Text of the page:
Back in the Suphunburi region of Thailand this week for more continuation training as the rainy season begins to set in and Thais prepare to celebrate Songkran, the Thai New Year just, from April 13-15.

Wikipedia: Chakri Day memorialises the institution of the Chakri Dynasty by Rama I, who led the Kingdom of Siam in a fight against the Burmese when they tried to take over the land that is today known as Thailand. This fight lasted for more than a decade and saw the then capital city of Ayutthaya destroyed and looted by Burmese forces. But the Siamese people never stopped fighting back, and under Rama I in 1779 were finally able to reclaim the city from the Burmese.

Overwhelmed with gratitude and respect, the Kingdom of Siam appointed Rama I head of the Kingdom on April 6, 1782, marking the beginning of the Chakri Dynasty.

During the important festive season now happening and mixing with the country folk around Ban Rai it’s time to try a bit of the local tucker in the Karen hilltribe and local Thai villages.

Ant lava soup, dried dead ants, some live bull ants with a dash of salt and sugar goes down well with some locally grown herbs and coffee to boot.

An article by Chelsea Hervey on energy and environment In the Washington Post said: “In general, it’s hard to convince people to eat bugs — but that hasn’t stopped policymakers from trying.”

For years, sustainable food experts in western countries have pushed the insect-eating agenda, touting its nutritional and environmental benefits. Insects are high in protein, relatively inexpensive to raise and have a lower carbon footprint than other food animals like cows or chickens. And in parts of Africa, Asia and Central and South America insects are a regular part of the local cuisine.

Even the United Nations has gotten on board. Its Food and Agriculture Organisation (FAO) has laid out a series of arguments in favor of insectivory — the practice of eating insects — in publications over the past decade, including its most recent 2013 report, “Edible insects: future prospects for food and feed security.”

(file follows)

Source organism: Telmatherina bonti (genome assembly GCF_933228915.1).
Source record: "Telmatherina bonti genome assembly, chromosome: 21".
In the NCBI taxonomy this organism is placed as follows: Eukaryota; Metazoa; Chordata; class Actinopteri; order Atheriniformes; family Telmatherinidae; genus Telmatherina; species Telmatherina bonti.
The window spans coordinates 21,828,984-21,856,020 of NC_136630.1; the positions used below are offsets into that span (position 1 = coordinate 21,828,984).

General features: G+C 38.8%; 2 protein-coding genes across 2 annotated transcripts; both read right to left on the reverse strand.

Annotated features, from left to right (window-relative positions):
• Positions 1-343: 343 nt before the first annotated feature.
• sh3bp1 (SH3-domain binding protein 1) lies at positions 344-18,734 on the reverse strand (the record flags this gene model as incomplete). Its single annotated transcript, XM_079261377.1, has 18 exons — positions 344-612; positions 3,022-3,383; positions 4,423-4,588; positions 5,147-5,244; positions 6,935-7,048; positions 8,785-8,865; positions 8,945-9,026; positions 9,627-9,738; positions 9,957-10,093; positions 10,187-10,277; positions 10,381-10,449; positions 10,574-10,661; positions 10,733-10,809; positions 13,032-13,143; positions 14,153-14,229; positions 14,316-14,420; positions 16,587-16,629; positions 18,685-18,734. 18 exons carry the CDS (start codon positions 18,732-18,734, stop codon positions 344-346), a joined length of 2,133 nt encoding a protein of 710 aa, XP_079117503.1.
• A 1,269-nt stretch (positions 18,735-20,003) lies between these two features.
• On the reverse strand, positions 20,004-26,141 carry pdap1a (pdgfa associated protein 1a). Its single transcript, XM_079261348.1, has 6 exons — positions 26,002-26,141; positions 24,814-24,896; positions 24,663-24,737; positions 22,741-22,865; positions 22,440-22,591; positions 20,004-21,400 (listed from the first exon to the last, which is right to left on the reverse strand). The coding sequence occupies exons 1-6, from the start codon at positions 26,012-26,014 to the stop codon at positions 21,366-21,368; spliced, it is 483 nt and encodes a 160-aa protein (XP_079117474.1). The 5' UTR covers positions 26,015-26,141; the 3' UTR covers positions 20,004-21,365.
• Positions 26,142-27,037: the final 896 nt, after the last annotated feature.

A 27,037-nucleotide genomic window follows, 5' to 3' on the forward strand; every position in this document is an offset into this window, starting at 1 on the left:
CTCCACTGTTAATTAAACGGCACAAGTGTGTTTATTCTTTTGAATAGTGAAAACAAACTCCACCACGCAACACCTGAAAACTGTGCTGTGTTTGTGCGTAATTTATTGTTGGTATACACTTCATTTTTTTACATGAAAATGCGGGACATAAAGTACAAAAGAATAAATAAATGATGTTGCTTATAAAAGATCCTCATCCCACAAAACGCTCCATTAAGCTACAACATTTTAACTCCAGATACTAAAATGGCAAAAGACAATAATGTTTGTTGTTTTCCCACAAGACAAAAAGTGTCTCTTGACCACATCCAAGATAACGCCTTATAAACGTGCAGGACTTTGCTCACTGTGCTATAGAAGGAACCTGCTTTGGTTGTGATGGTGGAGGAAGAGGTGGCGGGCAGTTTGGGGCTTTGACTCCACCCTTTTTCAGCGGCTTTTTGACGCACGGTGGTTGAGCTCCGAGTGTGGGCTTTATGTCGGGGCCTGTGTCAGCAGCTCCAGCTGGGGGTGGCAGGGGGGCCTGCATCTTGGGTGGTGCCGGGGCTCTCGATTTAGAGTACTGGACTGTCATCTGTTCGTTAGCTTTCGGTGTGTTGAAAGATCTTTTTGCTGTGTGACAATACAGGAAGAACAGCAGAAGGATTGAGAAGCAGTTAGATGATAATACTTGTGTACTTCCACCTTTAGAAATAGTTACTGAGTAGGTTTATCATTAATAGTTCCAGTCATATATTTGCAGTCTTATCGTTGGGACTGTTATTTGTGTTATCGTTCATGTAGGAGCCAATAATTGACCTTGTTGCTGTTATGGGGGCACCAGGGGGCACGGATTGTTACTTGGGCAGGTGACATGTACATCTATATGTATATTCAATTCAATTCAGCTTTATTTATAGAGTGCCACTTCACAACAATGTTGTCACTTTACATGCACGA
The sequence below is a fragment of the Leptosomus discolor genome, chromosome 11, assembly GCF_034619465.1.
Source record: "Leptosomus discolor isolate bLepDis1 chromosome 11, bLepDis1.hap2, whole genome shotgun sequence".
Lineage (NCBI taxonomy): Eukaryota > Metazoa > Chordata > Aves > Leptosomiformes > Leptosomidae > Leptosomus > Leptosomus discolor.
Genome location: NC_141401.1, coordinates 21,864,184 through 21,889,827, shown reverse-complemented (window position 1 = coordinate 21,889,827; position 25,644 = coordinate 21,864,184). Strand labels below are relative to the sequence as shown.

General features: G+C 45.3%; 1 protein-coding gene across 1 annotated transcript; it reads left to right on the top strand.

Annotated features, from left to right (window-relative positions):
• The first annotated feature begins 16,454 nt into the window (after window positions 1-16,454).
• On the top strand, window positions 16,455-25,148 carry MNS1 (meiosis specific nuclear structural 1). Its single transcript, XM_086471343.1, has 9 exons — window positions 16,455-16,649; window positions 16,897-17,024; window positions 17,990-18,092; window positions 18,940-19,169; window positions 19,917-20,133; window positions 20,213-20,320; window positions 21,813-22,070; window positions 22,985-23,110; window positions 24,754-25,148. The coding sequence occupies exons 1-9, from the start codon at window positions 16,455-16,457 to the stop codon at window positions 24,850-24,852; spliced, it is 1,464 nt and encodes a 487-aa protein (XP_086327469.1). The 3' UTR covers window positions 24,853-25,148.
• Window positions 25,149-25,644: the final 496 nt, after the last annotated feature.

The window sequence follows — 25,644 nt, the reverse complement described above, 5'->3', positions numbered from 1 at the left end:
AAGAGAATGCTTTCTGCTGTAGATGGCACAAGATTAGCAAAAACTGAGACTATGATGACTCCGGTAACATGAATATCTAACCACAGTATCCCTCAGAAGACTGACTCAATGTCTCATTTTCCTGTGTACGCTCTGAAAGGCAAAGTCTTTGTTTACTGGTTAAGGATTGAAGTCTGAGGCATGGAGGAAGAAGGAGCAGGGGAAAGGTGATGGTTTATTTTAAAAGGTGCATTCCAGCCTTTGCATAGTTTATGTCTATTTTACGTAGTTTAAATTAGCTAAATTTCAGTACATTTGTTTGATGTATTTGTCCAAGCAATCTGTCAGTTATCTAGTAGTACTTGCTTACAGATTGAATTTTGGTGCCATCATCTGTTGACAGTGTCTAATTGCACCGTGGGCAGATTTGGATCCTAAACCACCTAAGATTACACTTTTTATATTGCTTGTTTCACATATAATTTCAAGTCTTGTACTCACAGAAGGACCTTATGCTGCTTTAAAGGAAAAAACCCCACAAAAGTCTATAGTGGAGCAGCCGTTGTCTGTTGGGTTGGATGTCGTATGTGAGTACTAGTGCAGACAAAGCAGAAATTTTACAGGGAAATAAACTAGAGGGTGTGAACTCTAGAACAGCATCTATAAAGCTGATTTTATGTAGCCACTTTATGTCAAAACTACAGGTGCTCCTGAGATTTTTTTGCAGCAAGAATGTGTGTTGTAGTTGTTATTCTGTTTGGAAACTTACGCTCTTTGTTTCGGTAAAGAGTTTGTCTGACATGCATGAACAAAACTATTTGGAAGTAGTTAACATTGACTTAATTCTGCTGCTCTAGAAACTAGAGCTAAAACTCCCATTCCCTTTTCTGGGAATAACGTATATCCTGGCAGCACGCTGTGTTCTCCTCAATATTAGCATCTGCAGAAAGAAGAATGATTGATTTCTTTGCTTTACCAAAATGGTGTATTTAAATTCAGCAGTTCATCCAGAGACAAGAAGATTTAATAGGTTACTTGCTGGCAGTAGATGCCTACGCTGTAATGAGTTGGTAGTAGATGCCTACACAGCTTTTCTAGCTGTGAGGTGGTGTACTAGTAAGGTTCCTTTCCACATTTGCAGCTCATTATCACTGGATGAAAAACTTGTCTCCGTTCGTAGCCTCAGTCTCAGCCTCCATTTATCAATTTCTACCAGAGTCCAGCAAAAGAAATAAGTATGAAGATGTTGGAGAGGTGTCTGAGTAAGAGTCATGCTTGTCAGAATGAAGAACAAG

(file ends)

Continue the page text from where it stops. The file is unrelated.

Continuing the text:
But while a handful of gutsy restaurants and food manufacturers have started serving up creepy crawlies in dishes ranging from grasshopper tacos to cricket-flour cookies, insect eating has yet to really catch on in western countries. And one University of London researcher has a theory about why.

In a commentary published in Nature, researcher Ophelia Deroy argues that making insects seem more appealing, rather than simply making logical arguments about their benefits, is the key to getting consumers to eat them.

“Most of the insects eaten in the world are cooked as part of interesting preparations that make them a genuine competitor to other foods, and often a more attractive option,” writes Deroy, a researcher in the University of London’s Centre for the Study of the Senses.

“These insects are eaten by choice, not necessity. This obvious fact is missed by most of the current research and policies.”

Placing a greater emphasis on recipes and presentation, Deroy argues, may just be the key to swaying more people into giving them a shot.

Personally, I don’t see all the fuss because of huge benefits outweighing horrible thoughts of eating those little critters. Watch this space for more bush tucker eaten by Truck on the long ride home.